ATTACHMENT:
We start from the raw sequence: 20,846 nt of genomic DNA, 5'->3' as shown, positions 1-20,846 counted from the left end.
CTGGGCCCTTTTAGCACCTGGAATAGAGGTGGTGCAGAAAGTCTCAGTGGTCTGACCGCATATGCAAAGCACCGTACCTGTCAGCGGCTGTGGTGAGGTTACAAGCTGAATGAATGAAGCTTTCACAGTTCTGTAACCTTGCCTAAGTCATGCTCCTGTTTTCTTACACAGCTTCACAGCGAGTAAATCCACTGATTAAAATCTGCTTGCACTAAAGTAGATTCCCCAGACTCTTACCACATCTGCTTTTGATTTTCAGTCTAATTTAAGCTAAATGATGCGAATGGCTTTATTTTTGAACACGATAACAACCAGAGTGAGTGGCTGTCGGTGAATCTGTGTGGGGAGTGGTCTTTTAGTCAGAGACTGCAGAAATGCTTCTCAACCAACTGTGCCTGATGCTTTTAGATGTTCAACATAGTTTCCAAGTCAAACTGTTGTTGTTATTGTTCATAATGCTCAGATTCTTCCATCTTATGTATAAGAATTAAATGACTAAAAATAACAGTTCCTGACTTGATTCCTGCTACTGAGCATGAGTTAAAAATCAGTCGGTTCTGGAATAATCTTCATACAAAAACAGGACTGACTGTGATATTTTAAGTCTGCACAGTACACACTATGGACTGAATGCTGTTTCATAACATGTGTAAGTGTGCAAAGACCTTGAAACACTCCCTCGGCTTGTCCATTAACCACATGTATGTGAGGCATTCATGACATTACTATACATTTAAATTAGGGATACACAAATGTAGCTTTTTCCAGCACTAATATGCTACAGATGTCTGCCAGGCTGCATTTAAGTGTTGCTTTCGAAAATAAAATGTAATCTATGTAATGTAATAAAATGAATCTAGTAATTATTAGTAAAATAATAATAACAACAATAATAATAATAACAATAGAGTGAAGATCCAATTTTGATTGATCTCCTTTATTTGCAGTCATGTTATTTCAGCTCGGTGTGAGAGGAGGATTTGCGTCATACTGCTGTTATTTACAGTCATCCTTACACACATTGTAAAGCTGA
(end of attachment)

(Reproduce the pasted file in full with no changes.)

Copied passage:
We start from the raw sequence: 20,846 nt of genomic DNA, 5'->3' as shown, positions 1-20,846 counted from the left end.
CTGGGCCCTTTTAGCACCTGGAATAGAGGTGGTGCAGAAAGTCTCAGTGGTCTGACCGCATATGCAAAGCACCGTACCTGTCAGCGGCTGTGGTGAGGTTACAAGCTGAATGAATGAAGCTTTCACAGTTCTGTAACCTTGCCTAAGTCATGCTCCTGTTTTCTTACACAGCTTCACAGCGAGTAAATCCACTGATTAAAATCTGCTTGCACTAAAGTAGATTCCCCAGACTCTTACCACATCTGCTTTTGATTTTCAGTCTAATTTAAGCTAAATGATGCGAATGGCTTTATTTTTGAACACGATAACAACCAGAGTGAGTGGCTGTCGGTGAATCTGTGTGGGGAGTGGTCTTTTAGTCAGAGACTGCAGAAATGCTTCTCAACCAACTGTGCCTGATGCTTTTAGATGTTCAACATAGTTTCCAAGTCAAACTGTTGTTGTTATTGTTCATAATGCTCAGATTCTTCCATCTTATGTATAAGAATTAAATGACTAAAAATAACAGTTCCTGACTTGATTCCTGCTACTGAGCATGAGTTAAAAATCAGTCGGTTCTGGAATAATCTTCATACAAAAACAGGACTGACTGTGATATTTTAAGTCTGCACAGTACACACTATGGACTGAATGCTGTTTCATAACATGTGTAAGTGTGCAAAGACCTTGAAACACTCCCTCGGCTTGTCCATTAACCACATGTATGTGAGGCATTCATGACATTACTATACATTTAAATTAGGGATACACAAATGTAGCTTTTTCCAGCACTAATATGCTACAGATGTCTGCCAGGCTGCATTTAAGTGTTGCTTTCGAAAATAAAATGTAATCTATGTAATGTAATAAAATGAATCTAGTAATTATTAGTAAAATAATAATAACAACAATAATAATAATAACAATAGAGTGAAGATCCAATTTTGATTGATCTCCTTTATTTGCAGTCATGTTATTTCAGCTCGGTGTGAGAGGAGGATTTGCGTCATACTGCTGTTATTTACAGTCATCCTTACACACATTGTAAAGCTGA